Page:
This review contains spoilers.
12.20 The Decision Reverberation
With just four episodes left of its final season, The Big Bang Theory may finally be taking baby steps towards defining its characters’ arcs (which were mostly, with the possible exception of Raj, completed a season or more ago). Leonard has been the most neglected character in this regard, so thankfully he takes centre stage here.
But first, we begin the episode with the characters discussing Avengers: Endgame without any knowledge of the film. The gang are discussing whether they eat before or after seeing the film (they’d probably be pretty hungry three-plus hours later) and lord knows how they expect to get seven people into a screening last minute.
Then Bernadette makes a crack about wanting to see Thor’s abs in 3D so as to feel like she’s in touching distance, which is pretty hilarious in retrospect though I won’t say exactly why for fear of spoilers. It’s a neat idea to include the scene in an episode that aired on the opening day of the film, but unfortunately, it doesn’t quite match the genius of The Force Awakens’ similar cameo in The Opening Night Excitation.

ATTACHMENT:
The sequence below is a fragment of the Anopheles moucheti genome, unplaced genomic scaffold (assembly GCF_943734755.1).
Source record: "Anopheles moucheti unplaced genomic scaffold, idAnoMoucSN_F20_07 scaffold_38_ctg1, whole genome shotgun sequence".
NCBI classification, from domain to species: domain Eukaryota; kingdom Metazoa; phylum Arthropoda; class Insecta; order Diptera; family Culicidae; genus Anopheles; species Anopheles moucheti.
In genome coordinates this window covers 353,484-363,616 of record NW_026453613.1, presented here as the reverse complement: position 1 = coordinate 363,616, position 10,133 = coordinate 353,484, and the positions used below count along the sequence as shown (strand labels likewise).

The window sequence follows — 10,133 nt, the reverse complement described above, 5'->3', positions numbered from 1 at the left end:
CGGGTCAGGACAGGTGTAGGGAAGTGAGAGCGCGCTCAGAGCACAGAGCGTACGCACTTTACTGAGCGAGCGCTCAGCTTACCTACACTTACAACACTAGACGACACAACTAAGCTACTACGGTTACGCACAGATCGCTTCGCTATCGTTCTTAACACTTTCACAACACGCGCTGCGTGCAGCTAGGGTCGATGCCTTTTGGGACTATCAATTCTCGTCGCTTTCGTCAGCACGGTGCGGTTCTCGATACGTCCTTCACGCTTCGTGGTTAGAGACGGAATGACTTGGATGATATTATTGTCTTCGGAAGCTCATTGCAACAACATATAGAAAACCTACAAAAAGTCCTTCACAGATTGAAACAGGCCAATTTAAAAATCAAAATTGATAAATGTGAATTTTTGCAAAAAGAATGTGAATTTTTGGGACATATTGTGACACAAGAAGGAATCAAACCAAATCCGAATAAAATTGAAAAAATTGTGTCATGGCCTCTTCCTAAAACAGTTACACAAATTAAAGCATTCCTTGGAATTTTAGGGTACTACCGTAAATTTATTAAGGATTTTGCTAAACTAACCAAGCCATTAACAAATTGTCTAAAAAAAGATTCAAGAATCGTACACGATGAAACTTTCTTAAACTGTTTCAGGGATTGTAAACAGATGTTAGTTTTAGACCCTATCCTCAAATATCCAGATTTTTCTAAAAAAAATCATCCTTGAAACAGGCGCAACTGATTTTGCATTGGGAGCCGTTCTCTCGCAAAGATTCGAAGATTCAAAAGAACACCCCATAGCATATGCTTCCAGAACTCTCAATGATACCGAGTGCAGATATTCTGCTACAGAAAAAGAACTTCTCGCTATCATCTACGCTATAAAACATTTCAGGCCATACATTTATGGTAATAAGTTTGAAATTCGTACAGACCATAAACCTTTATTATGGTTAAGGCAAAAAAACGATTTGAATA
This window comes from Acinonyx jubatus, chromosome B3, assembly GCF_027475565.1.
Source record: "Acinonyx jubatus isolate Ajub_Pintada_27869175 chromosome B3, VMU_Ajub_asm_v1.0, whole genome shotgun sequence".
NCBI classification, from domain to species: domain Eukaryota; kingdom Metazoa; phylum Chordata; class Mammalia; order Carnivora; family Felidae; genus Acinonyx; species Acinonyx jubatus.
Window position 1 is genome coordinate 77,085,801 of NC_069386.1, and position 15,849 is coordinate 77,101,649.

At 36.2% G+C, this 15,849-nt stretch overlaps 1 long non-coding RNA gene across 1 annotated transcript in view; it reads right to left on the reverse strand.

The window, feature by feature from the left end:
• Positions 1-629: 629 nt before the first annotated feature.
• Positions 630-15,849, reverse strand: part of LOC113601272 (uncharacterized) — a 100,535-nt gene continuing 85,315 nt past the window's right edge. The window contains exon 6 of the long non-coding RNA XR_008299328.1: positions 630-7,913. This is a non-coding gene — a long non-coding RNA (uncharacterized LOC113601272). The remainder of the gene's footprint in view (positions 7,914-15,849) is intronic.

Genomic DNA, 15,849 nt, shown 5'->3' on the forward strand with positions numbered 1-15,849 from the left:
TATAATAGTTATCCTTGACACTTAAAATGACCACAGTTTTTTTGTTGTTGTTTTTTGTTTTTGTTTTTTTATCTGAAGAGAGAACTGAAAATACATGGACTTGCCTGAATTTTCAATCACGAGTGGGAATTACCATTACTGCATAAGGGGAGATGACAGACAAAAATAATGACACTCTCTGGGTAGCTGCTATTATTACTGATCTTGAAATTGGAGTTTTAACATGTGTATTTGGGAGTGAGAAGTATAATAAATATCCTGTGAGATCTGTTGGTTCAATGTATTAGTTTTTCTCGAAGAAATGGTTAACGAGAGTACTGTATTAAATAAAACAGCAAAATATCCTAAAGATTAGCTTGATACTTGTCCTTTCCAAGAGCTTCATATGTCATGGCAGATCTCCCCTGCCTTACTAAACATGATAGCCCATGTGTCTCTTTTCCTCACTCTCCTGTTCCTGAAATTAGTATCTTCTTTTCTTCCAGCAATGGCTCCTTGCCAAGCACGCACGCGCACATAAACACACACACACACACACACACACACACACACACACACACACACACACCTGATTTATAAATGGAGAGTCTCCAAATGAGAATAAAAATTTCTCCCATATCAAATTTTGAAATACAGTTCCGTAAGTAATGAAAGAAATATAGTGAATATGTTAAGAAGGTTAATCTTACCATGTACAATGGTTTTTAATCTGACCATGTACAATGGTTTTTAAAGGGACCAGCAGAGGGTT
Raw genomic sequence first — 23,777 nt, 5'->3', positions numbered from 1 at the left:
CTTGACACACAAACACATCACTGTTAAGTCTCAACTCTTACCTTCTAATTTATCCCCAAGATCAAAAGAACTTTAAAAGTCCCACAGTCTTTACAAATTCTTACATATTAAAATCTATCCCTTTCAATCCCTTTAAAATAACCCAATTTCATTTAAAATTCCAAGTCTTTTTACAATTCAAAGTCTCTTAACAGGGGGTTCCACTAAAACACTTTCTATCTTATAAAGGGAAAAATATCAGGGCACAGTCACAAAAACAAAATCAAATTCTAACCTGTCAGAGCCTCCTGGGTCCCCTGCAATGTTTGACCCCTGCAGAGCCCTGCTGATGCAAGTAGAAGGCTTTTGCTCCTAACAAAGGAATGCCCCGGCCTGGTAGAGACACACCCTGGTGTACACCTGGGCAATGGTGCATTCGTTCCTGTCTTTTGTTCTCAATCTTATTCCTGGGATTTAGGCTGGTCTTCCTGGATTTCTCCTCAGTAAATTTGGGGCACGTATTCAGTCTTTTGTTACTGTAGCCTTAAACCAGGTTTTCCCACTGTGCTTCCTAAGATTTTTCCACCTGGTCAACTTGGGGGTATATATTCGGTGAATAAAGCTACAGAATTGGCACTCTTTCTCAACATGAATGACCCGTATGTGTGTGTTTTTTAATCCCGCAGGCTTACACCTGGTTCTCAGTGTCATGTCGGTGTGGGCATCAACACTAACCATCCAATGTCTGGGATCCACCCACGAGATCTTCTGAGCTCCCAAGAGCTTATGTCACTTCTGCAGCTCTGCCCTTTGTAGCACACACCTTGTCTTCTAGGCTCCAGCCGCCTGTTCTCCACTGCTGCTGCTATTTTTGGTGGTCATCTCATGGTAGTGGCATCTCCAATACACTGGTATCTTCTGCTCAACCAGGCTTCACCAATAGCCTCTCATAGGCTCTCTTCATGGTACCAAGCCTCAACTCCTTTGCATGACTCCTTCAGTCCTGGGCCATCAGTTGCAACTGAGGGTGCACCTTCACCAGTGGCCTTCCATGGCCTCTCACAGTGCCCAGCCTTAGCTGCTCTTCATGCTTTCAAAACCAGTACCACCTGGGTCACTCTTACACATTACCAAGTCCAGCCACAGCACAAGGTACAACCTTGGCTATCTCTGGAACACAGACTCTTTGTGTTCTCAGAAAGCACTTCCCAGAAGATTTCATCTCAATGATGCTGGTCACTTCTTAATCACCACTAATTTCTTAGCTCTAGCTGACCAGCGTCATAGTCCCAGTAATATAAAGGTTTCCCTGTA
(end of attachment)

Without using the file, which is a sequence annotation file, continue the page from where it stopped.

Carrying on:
But we digress, because the episode itself is much more focused on real-world matters than the biggest movie of all time. After Sheldon makes a crack about Leonard being a habitual people-pleaser (seeing Endgame in 3D, which leads to him missing the end because he’s throwing up in the bathroom), he decides to take charge of his life in more ways than one.
After fretting about choosing an activity for himself and Penny (finally landing on sex and Star Trek: Discovery), he applies his new-found confidence to his work life and demands to be put in charge of an important project. The university says no to his first choice, which Sheldon already predicted in his own existential crisis, but after threatening to quit, Leonard is instead given co-lead of a different project.
It’d be a slight development for another character on a different show, but Leonard’s been so neglected in recent seasons that the storyline benefits as a result. I’m also impressed that this wasn’t used as a reason that he and Penny had to leave the state, thus triggering a ‘Rachel is moving to Paris’ goodbye tour.
The Raj subplot might be even more pointless than last week’s scooter debacle, with a throwaway line of his lecture being misinterpreted to mean he believes things like aliens and the Loch Ness Monster exist (that is after he folds in his love of Lady Gaga by saying in closing ‘that’s how a Star is Born’). Things escalate as he tries to repair the damage, and we’re reassured that Anu still exists. That’s it. That’s the plot.
The Decision Reverberation isn’t anywhere near as strong as an episode five weeks away from the end of a 12-year run should be, but it’s certainly more focused on character and actual, real development in their lives than the majority this season has been. Next week will see the return of Kripke, which I dare say might be a fun detour.
Read Caroline’s review of the previous episode, The Inspiration Deprivation, here.